Fortunately, someone rewrote Windows on Linux and called that wine. Probably because they had to be very drunk to even think about doing it. It took merely 15 years for wine to reach 1.0. But it’s in 3.0now, so maybe we can use it ? There are minor miracles in the open source community and WINE is certainly one of them.

For a very long time, MSVC was bundled with Visual Studio. Which mean that if you wanted to compile a C++ app on windows using Qt creator, CLion, Eclipse or notepad++, you still had to have Visual Studio. Ecosystem and all that.

Things are better now, you can install the “build tools” such that you will only need to install about 5GB of… stuffs. Let’s do that.

Oh, apparently the compiler is distributed as an executable which then downloads stuffs you didn’t asked for over the internet. Maybe it’s better than a 40GB zip ?

# wine vs_BuildTools.exe
The entry point method could not be loaded

Are you surprised? My dreams are crushed. We do need a windows to do some windows development ( spoiler : it gets better ).

Let’s fire up a VM. If you want to follow along, I recommend that you use a new or cloned Windows 10 VM. We are gonna install a lot of weird things and it will be next to impossible to clean up after ourselves. Afterwards you may get rid of the VM.

Isn’t he cute ? Maybe I should send my resume to Oracle

Once that’s done, we can go and download the VS build tools.

Scroll down until you get carpal tunnel. The build tools is the second to last item. Download that.

I had a few issues launching the installer. I think they try to contact a server that managed to get itself in a list of ad servers so my DNS blocked it. Don’t ask.

That took way more than a minute

Installers with loading screens, it’s perfectly normal. Once it’s done, it loads the main UI, slowly and painfully but then we get to check boxes. I’m having a blast.

Shopping list.

You won’t need the static analysis tools, but they get checked when you install a compiler no matter what. That’s fine.

We need a C++ toolset — the thing everybody else calls a toolchain. I’m not sure what is newer, v141 or 15.4 v14.11. Use a die ?

We also need a C runtime too, that’s handy. I’m not sure whether we need the CRT or the URT so, we will just install both. The URT/CRT is nice though. Before it came into existence, everything was much, much harder.

Finally, we will probably need to use some windows features so we should get the Windows SDK. Apparently that depends on some C# components. And some JS libraries, *obviously. *To be clear, you can’t do anything remotely useful without the Windows SDK, better get it now.


Time to have a coffee pot while Visual Studio gets into every recess of your hard drive. At some point though, it’s done so you can go do some bicycle with the butterflies. Nice.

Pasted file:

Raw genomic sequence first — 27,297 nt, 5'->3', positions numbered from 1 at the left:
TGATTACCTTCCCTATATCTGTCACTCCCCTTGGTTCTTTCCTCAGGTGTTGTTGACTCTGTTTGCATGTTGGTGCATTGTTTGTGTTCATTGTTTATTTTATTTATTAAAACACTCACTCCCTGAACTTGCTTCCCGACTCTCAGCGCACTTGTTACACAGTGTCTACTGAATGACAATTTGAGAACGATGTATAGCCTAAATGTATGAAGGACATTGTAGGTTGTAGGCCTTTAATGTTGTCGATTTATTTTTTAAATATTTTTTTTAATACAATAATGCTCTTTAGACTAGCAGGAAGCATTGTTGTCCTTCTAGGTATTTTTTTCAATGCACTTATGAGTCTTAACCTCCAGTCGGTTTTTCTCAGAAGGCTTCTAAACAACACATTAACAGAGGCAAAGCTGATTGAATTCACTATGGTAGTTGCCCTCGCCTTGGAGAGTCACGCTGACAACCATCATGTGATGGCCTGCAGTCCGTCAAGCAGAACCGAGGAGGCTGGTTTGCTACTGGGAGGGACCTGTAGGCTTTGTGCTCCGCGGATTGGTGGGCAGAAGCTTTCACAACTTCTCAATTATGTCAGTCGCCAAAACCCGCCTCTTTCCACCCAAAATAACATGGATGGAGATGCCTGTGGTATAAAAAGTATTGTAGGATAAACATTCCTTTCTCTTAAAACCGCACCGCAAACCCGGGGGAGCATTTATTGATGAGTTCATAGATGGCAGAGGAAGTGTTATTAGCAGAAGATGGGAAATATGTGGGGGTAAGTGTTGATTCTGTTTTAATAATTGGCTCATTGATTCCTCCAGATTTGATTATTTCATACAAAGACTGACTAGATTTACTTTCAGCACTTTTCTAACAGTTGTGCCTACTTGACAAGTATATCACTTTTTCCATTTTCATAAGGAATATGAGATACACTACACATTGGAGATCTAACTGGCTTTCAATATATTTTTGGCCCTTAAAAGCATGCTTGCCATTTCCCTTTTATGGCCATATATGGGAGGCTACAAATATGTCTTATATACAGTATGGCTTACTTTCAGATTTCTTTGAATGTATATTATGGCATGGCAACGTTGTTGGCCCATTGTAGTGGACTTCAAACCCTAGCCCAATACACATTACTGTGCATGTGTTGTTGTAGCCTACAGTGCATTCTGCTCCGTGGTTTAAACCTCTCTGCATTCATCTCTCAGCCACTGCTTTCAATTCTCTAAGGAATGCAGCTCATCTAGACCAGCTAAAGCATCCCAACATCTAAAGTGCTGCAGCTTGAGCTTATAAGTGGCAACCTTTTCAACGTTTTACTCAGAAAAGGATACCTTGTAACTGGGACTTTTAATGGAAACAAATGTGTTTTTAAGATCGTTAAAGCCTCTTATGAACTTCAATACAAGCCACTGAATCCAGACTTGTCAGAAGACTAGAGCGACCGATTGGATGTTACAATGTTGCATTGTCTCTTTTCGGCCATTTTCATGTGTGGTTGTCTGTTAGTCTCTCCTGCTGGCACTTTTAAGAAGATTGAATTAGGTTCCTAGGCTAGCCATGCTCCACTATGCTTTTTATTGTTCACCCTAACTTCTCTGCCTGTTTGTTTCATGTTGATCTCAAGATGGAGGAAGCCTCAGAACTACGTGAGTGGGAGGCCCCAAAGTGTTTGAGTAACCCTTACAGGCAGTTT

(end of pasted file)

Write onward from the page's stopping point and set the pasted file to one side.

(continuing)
Improving my editorial line with pretty pictures, courtesy of Microsoft

A butterfly isn’t enough to make me want to ditch Linux, so let’s see if what we have just installed can be used without a Windows box.

Copy the following outside of your VM:

  • C:\Program Files (x86)\Windows Kits\10\Include

  • C:\Program Files (x86)\Windows Kits\10\Lib

  • C:\Program Files (x86)\Microsoft Visual Studio\2017\BuildTools\VC\Tools\MSVC

The first two paths are the Windows SDK, the last one is the toolchain, containing the compiler, the linker, the STL and the VC runtime libraries, for all architectures.

In my installation I have URT files all over the places, So I guess that if you install the Windows 10 SDK you actually get the CRT so you don’t need to activate it separately when you select the components to install. Compared to only a few years ago the situation is much better. Microsoft has been busy.

Copy all the things !

I put everything in a folder called windows, I have the msvc compiler with the runtime, the STL and the redistribuables on one side, and the windows 10 SDK in a separate folder. I didn’t keep any information about which version of the SDK or the toolchain I was using, you may want to do that more properly.

In the Windows Sdk there are some useful binaries & dll likerc.exe Put them alongside in msvc2017/bin/Hostx64/x64 where the toolchain binaries are located, including cl.exe.

If you are not familiar with windows development:

  • cl.exe is the compiler

  • link.exe is the linker

  • rc.exe is a tool to deal with resources files, including icons and manifests

You may need various other tools if you have to deal with drivers, cab files, MSI installers, etc.

The whole thing is about 2.9GB. About half what we had to install on the windows VM.

The road so far

Let’s have some wine again 🍷. Visit https://wiki.winehq.org/Ubuntu and https://github.com/Winetricks/winetricks to make sure your wine setup is up to date. I will be using wine-3.0.

Then, install the redistribuable for VC 2017. The process is mostly automatic. We will use a dedicated wine prefix to keep everything kosher. What that means is that it’s actually easier to have multiple msvc installations under wine that it is on windows.

WINEPREFIX=windows/vs-buildtools2017-wine64 WINEARCH=win64 winetricks vcrun2017

Then in your windows folder, create a bin64 folder in which you can write a small bash script with the following content.